The 4130 yoke, once welded, is super hard.  Two points to adhere to for coping...know the point you'll need to push the cutter through and weld up to that point and not beyond.  The hole saw will engage one side of the yoke's profile fairly easily, the other is a bit of a tough job.  To get through the more difficult arm, I ran the saw backwards and let the teeth cut a small groove in the surface, then ran the saw forwards, allowing the groove to keep the teeth from wanting to skate or flex.

I choose to use a detail belt sander and smooth off the weld bead on the Ti yokes, as I was planning on masking it to leave the inside face where the tire is located bare, with Cerakote on the rest, the customer's name negatively masked on the outside face to show the polished Ti.  Just remember to keep the belt dead flat so that you do not get into the base material...not an easy task.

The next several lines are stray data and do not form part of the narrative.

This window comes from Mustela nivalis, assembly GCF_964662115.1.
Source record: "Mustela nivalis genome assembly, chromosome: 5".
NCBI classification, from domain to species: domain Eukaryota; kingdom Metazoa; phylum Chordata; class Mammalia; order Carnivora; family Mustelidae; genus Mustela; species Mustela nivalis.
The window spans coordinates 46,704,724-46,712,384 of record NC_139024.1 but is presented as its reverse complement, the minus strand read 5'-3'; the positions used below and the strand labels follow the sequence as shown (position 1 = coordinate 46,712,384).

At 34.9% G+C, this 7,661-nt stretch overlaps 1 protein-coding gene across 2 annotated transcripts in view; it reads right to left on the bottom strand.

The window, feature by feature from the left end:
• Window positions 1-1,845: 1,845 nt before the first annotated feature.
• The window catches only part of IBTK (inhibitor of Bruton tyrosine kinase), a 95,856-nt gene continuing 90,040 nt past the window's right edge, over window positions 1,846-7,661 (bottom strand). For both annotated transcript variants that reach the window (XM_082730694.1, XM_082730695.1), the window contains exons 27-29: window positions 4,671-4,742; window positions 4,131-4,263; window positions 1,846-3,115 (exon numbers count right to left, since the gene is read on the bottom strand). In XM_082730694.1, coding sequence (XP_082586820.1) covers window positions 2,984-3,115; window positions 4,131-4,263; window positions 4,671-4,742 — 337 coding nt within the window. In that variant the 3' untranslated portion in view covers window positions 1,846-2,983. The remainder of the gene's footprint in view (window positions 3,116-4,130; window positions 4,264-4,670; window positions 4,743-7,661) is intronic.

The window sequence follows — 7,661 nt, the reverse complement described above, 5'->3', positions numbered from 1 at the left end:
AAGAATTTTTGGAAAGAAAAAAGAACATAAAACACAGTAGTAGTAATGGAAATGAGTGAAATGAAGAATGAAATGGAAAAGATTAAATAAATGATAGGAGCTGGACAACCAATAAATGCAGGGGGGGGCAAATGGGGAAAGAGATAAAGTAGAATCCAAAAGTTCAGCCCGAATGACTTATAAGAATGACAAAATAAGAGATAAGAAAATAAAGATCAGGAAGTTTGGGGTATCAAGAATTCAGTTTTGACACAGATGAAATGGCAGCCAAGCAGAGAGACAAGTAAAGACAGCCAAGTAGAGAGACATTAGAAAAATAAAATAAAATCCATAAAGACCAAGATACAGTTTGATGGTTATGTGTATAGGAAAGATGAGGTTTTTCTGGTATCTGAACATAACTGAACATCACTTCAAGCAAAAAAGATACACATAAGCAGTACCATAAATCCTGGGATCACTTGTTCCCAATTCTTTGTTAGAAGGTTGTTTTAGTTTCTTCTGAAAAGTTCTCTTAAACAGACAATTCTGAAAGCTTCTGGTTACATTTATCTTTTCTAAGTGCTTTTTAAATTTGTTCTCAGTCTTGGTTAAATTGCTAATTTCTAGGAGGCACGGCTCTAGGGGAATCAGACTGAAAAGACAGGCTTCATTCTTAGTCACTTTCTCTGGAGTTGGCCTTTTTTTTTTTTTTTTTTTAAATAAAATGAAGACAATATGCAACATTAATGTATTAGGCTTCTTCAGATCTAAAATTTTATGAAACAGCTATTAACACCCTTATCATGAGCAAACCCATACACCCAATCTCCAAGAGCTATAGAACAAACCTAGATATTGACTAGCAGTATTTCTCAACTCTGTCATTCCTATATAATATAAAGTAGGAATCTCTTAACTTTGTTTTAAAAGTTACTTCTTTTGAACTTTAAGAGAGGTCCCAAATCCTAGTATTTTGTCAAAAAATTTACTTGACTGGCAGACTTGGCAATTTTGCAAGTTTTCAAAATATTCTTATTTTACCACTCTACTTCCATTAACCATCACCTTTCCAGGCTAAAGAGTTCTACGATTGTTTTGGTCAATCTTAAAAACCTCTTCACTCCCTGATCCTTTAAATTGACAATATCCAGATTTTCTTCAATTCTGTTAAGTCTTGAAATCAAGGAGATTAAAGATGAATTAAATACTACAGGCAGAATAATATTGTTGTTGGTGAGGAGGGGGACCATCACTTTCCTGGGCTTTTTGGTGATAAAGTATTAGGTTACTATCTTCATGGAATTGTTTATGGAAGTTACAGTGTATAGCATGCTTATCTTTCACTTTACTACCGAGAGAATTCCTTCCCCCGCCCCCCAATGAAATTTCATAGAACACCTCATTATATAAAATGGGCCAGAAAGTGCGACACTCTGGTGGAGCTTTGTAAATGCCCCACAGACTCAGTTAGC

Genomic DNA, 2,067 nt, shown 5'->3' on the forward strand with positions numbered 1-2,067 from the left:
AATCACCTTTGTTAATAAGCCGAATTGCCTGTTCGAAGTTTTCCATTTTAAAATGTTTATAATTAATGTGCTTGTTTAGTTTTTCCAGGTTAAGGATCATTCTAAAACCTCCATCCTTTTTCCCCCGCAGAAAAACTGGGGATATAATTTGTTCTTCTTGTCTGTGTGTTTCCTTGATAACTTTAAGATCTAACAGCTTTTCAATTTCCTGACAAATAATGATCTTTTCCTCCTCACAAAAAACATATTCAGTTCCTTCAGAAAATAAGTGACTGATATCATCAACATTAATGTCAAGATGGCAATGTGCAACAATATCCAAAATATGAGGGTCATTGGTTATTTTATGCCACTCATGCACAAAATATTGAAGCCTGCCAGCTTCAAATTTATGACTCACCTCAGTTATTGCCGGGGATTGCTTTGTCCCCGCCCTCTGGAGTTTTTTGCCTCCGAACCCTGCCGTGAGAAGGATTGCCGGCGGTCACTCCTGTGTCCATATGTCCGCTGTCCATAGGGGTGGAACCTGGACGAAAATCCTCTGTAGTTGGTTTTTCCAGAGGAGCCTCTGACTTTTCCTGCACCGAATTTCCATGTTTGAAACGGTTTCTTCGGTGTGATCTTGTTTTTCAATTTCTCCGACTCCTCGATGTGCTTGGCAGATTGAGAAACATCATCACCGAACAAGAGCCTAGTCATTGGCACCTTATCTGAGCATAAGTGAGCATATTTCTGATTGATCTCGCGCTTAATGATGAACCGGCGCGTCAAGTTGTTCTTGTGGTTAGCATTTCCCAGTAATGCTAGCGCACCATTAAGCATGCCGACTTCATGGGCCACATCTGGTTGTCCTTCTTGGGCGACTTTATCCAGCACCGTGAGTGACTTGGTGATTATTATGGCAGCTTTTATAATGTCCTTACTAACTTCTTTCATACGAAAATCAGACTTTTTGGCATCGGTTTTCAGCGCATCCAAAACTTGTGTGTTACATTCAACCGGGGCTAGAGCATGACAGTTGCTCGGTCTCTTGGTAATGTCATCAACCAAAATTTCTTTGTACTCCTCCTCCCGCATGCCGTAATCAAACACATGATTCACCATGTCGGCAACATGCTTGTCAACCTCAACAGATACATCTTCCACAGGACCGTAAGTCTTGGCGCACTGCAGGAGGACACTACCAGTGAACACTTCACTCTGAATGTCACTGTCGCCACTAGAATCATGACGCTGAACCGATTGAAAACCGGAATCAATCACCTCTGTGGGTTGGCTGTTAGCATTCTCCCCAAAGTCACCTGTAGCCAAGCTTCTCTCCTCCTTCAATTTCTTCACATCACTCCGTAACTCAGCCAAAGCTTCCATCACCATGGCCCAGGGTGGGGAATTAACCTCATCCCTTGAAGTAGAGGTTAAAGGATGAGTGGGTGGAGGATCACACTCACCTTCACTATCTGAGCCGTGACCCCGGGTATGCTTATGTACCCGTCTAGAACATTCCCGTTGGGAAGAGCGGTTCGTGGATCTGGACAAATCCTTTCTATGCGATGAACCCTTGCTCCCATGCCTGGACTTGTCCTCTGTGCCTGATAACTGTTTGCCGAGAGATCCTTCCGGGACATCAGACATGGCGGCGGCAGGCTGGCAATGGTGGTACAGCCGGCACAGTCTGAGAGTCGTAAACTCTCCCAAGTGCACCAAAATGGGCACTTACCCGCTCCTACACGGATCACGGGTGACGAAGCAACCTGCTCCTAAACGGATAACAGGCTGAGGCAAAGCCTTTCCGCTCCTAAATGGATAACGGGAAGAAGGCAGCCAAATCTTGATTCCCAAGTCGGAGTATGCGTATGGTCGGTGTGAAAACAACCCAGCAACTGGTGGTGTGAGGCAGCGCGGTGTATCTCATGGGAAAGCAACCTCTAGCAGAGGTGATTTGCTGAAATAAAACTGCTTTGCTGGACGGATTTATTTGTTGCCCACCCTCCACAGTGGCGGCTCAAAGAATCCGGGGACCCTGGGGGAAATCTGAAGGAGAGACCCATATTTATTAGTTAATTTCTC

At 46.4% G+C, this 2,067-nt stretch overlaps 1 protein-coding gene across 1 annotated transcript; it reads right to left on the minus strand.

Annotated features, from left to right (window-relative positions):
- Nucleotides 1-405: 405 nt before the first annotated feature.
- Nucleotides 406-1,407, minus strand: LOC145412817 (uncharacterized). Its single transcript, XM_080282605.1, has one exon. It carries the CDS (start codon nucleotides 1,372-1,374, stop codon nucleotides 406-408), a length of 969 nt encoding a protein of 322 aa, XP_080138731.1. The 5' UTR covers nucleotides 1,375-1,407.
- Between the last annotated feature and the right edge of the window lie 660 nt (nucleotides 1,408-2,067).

Welding to the bottom bracket, the inside edges of the yoke arms can be tough to sneak into with a good torch angle.  A large cup and screen that allows maximum electrode extension is really nice, giving good access and gas coverage...

So that's about if we could just convince Mark to make a nice piece to fit true Fat Bike tires, that would be SWEET!



Sunday, February 23, 2014

Jeroen's 29+ retro neon eye burner fabrication...

So, with the blessing from my doctor and physical therapist, I began working in the shop this last week.  I've got a lot to do, building three bikes and a frame before the show in three weeks, gonna be tough.